Nov. 29, 2007 -- Ten HIV/AIDS myths perpetuate the worldwide AIDS epidemic, a
USAID researcher argues.
We've been fighting the AIDS pandemic for decades but still are losing
ground. Why? James D. Shelton, MD, MPH, science advisor at the U.S. Agency for
International Development, has a radical suggestion.
Before offering his suggestion, however, Shelton challenges 10 "myths" that
impede HIV prevention. It's a
controversial position -- one that irks Gordon Dickinson, MD, chief of
infectious diseases at the University of Miami and the Miami VA Medical
Shelton's provocative commentary, appearing in the Dec. 1 World AIDS Day
issue of The Lancet, focuses on the "generalized HIV epidemics" in
Africa. Dickinson's objections focus on how these comments might be
counterproductive in the U.S. and other developed nations.
It does not, Shelton argues, noting that only 8% of people whose
heterosexual partner carries HIV become infected each year.
"This low infectiousness in heterosexual relationships partly explains why
HIV has spared most of the world's populations," Shelton writes.
That may be true, Dickinson counters. But when a person is first infected
with HIV -- and still is negative on most HIV tests -- that person is
extremely infectious. This means that in certain circumstances HIV can spread
"Let's say you are a young adult and single and living on South Beach and
you go clubbing every weekend and are somewhat promiscuous," Dickinson tells
WebMD. "If you have an acute HIV infection, it will spread like wildfire. This
is not a conflagration that will cover a whole continent. But in individual
places, HIV spreads rapidly."
"Myth" 2: Sex Work Is the Problem
Relatively few men with multiple sexual partners pay for sex with a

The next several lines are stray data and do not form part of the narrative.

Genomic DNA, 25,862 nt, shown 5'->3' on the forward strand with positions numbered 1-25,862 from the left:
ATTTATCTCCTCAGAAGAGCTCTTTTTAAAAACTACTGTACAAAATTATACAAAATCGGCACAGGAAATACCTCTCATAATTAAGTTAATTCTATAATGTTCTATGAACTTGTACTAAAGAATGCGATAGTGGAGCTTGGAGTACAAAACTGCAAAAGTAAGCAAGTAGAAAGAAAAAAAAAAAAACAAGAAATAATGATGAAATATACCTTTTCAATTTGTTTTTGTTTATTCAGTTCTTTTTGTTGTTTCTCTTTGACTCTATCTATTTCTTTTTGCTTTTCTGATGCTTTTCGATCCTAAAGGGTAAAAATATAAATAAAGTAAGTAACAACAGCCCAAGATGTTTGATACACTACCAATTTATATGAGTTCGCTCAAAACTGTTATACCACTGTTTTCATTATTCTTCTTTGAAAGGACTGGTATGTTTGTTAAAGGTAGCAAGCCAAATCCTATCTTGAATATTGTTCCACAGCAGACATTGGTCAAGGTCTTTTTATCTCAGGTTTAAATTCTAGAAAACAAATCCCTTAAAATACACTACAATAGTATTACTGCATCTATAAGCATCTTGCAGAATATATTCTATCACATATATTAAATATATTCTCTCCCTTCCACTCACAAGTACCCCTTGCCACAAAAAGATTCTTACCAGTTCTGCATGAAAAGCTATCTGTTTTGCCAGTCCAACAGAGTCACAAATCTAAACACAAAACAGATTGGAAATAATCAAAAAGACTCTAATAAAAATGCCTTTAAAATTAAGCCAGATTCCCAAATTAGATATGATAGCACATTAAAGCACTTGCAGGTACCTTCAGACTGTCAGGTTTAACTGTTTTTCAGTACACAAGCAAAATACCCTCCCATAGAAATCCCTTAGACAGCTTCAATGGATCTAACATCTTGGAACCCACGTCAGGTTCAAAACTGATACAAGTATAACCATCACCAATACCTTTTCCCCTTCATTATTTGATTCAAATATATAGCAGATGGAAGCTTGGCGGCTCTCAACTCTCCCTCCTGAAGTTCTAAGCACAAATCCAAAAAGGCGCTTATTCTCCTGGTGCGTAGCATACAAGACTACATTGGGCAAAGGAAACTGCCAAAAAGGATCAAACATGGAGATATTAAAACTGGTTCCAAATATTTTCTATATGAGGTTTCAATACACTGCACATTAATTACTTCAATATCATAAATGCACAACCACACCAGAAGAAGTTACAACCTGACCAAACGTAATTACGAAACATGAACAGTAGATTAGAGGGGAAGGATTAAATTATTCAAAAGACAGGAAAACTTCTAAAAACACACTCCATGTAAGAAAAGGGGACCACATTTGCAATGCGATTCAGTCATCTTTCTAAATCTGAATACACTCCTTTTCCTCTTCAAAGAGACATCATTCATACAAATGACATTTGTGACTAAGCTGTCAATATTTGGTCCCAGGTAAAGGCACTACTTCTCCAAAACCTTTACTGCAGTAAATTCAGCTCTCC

prostitute, Shelton notes. In areas of Africa where HIV is widespread, men
often have financial arrangements with women who do not think of themselves as
prostitutes. But targeting prostitutes does not reach these women and will not
have a major impact on the epidemic.
"Myth" 3: Men Are the Problem
Shelton notes that in areas where HIV is widespread, women are just as
likely as men -- in some areas, more likely -- to be the sexual partner first
infected with HIV.
Kathleen Squires, MD, director of infectious diseases at Thomas Jefferson
University, Philadelphia, says the myth in the U.S. is that HIV is a disease of
"If you look at newly diagnosed HIV infections, the proportion among women
has steadily risen," Squires tells WebMD. "This clearly impedes diagnosis --
and prevention messages. Moreover, HIV disproportionately affects women of
color and women in disadvantaged populations."
"Myth" 4: Teens Are the Problem
If HIV prevention efforts emphasize preaching abstinence to teens, they won't have much effect on the epidemic,
Shelton suggests. He notes that people of all ages get and spread HIV -- and
that where HIV is epidemic, HIV becomes more common among women in their 20s